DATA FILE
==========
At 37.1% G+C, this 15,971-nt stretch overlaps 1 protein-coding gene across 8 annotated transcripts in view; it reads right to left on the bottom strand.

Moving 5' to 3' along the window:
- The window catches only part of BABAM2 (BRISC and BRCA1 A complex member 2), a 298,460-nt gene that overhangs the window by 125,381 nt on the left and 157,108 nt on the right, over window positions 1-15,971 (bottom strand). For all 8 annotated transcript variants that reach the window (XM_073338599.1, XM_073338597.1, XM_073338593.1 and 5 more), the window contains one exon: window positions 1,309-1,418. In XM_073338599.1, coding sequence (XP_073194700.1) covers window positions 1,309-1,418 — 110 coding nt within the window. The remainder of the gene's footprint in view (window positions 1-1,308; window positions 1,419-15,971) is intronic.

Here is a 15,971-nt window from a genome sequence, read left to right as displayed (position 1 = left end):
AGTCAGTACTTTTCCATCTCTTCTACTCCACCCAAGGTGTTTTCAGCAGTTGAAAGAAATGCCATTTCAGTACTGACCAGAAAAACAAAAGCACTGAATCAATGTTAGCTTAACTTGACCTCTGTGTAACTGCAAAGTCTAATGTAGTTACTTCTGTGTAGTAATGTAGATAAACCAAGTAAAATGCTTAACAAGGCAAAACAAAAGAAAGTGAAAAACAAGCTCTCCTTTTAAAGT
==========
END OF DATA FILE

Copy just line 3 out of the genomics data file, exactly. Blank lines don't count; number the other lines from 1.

- The window catches only part of BABAM2 (BRISC and BRCA1 A complex member 2), a 298,460-nt gene that overhangs the window by 125,381 nt on the left and 157,108 nt on the right, over window positions 1-15,971 (bottom strand). For all 8 annotated transcript variants that reach the window (XM_073338599.1, XM_073338597.1, XM_073338593.1 and 5 more), the window contains one exon: window positions 1,309-1,418. In XM_073338599.1, coding sequence (XP_073194700.1) covers window positions 1,309-1,418 — 110 coding nt within the window. The remainder of the gene's footprint in view (window positions 1-1,308; window positions 1,419-15,971) is intronic.